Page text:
Meet Preparation, Peak and Taper

by Rhaea Stinn

by Connor Lutz

Preparing for a competition is as much mental as it is physical; far too often the results of a productive “base” or developmental cycle are not realized due to poor development of the meet prep or peaking phase. You hear all the time of lifters hitting personal bests a month out from competition following some good hardnosed volume work expecting massive gains from their “peak”, bodyweight manipulation aside, this predictive progress rarely comes to fruition. Before we can consider why this might be the case, a basic understanding of the variables at play during training development need to be understood.

Male Powerlifter Competing

Probably the most important variable is volume. A term that’s misuse is a personal pet peeve of mine. Commonly, volume is used synonymously with repetitions, which is not the case. More reps per set can certainly aid in volume accumulation; however high reps are not the same as high volume. In fact “high” volume is a relative term, but that’s a discussion for another day. Volume by definition is a measure of work, often measured in tonnage, expressed as the total amount of pounds or kilos moved in a given exercise. This is derived by multiplying the total reps by the load.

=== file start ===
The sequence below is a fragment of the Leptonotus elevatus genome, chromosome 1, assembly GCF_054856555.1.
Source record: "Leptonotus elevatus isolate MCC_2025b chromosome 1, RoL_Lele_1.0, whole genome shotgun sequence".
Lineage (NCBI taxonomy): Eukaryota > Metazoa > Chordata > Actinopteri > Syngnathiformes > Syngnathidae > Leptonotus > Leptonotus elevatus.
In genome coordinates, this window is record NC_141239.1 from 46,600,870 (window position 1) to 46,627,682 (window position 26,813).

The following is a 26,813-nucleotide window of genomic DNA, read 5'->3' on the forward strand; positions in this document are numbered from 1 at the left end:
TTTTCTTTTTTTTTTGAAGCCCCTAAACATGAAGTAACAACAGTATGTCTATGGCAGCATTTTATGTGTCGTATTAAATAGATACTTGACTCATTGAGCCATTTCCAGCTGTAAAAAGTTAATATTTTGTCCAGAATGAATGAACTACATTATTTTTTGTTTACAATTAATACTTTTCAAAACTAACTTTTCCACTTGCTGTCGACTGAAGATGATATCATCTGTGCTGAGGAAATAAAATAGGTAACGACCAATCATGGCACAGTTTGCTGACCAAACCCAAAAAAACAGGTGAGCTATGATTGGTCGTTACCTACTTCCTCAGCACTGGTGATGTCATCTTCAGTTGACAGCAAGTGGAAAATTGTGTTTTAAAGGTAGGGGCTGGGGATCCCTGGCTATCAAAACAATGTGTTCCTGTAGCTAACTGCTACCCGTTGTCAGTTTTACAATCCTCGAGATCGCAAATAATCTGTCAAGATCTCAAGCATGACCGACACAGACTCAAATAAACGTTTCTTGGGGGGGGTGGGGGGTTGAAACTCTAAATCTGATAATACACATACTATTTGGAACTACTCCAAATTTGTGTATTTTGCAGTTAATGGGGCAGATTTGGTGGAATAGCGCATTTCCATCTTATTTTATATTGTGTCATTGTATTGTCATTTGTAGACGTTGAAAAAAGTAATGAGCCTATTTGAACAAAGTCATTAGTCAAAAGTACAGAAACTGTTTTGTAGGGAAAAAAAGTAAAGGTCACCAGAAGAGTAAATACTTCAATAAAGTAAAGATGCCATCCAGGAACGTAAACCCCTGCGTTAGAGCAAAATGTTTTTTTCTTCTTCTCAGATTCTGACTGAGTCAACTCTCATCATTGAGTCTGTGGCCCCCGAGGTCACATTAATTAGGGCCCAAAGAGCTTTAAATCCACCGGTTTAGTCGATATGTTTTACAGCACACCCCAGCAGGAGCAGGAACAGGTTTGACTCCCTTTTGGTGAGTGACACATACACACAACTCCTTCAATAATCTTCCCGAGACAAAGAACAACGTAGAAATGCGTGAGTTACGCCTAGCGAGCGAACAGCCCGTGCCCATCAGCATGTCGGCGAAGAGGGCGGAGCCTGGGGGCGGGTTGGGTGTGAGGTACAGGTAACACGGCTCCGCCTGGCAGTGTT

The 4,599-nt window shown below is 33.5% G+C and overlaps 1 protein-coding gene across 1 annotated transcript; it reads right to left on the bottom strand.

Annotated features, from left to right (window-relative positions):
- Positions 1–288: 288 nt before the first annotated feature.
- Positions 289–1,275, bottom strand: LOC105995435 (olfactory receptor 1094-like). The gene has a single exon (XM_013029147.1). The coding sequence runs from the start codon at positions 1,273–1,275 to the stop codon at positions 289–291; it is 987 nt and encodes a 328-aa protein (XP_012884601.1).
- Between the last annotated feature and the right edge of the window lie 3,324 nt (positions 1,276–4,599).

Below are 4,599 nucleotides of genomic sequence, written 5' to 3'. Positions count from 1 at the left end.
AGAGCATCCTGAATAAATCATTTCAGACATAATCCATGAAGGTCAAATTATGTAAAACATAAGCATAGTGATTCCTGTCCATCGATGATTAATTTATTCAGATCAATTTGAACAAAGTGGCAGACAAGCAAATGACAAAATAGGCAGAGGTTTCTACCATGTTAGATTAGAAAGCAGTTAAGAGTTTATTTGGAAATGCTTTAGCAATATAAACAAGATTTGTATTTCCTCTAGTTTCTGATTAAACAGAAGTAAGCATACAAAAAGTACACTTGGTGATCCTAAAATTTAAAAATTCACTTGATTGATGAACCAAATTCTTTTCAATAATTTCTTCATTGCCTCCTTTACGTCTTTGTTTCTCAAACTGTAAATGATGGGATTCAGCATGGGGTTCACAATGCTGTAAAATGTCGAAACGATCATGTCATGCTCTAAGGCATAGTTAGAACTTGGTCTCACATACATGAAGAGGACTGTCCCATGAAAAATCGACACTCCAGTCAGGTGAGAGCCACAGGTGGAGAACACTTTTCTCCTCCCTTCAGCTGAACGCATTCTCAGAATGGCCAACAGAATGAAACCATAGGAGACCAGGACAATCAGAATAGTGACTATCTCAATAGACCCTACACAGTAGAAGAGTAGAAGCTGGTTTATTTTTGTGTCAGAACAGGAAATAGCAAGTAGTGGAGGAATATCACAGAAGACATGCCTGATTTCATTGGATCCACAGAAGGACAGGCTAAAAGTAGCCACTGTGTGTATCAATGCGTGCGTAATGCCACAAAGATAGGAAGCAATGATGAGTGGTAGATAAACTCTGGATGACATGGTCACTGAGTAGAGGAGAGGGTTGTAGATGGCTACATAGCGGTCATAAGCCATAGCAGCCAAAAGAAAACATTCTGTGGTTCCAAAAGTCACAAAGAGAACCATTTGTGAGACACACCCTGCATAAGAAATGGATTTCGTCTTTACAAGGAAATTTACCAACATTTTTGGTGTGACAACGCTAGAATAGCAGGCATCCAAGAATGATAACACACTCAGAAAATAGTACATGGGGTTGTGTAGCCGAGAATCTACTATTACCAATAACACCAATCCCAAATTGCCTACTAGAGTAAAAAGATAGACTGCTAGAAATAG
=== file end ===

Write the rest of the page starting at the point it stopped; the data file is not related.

Simply put, Volume = sets * reps * load


Consider this:

Lifter A


Lifter B

3 sets * 10 reps * 100kg = 3000kg


10 sets * 3 reps * 100kg = 3000kg



In both examples above, the tonnage (volume) is the same. Lifter A does not miraculously accumulate higher volume because sets of 10 were performed compared to the sets of 3 Lifter B performed. At this point I think it is fairly well understood that volume is a key component to eliciting progress in strength, with optimal accumulation varying in effectiveness from program to program, lifter to lifter. Very generally speaking, if you do more work than you did the previous training cycle you are providing a stimulus which your body must adapt to, therefore getting stronger.

Male Powerlifter Competing